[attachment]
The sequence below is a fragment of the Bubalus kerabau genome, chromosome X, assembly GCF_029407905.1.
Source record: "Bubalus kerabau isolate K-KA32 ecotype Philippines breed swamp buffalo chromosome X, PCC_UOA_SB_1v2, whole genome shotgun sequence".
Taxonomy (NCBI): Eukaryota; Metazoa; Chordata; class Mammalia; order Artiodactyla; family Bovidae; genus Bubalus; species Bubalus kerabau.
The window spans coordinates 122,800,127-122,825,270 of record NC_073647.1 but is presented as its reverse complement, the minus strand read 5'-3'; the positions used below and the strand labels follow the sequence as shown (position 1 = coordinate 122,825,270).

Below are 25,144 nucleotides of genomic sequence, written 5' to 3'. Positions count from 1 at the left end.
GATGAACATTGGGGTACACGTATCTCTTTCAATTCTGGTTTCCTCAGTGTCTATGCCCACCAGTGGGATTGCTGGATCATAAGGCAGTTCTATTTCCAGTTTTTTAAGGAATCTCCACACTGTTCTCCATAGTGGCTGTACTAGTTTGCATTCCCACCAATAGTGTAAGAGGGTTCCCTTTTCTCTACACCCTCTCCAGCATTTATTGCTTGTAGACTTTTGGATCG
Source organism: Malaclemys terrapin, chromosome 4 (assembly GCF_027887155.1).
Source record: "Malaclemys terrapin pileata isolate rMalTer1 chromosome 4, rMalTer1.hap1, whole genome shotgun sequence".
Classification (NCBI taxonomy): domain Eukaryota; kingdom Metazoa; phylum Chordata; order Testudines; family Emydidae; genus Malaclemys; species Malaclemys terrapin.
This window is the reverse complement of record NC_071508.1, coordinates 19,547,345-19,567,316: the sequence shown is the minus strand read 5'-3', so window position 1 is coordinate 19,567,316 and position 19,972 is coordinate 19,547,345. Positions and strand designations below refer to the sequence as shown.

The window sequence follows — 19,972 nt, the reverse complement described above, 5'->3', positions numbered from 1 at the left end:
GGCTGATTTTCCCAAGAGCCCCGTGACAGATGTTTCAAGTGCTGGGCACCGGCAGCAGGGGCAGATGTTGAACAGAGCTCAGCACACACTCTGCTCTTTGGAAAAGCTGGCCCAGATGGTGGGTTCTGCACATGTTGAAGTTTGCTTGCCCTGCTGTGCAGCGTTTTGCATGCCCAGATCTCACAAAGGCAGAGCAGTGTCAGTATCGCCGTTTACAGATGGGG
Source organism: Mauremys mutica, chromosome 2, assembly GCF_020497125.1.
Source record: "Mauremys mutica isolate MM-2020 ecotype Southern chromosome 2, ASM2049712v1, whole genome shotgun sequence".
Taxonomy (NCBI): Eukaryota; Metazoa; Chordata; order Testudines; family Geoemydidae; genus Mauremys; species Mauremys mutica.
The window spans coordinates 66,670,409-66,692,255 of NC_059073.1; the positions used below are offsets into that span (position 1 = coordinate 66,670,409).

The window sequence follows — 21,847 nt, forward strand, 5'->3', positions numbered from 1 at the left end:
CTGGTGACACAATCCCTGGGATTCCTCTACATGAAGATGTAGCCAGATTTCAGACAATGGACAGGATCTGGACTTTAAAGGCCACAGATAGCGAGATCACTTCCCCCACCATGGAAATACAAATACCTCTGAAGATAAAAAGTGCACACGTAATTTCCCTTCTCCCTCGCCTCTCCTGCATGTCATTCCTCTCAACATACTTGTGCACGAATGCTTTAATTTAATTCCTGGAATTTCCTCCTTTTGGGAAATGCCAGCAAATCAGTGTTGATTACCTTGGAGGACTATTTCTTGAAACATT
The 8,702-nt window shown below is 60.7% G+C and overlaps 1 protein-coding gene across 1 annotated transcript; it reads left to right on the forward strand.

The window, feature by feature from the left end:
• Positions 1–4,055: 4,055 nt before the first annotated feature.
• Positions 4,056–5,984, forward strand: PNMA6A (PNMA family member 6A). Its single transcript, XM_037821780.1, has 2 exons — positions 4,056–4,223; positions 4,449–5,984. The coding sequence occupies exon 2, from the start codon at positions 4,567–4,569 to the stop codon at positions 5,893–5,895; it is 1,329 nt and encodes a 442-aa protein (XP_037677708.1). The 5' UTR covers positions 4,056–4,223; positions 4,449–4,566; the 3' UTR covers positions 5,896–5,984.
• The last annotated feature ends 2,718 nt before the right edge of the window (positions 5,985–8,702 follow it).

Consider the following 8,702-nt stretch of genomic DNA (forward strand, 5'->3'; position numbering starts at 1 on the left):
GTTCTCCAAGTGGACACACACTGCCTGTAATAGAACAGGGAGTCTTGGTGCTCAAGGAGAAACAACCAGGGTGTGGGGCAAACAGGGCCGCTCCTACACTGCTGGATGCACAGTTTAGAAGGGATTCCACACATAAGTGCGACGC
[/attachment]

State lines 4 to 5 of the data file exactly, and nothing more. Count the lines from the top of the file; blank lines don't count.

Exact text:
The window spans coordinates 122,800,127-122,825,270 of record NC_073647.1 but is presented as its reverse complement, the minus strand read 5'-3'; the positions used below and the strand labels follow the sequence as shown (position 1 = coordinate 122,825,270).

Below are 25,144 nucleotides of genomic sequence, written 5' to 3'. Positions count from 1 at the left end.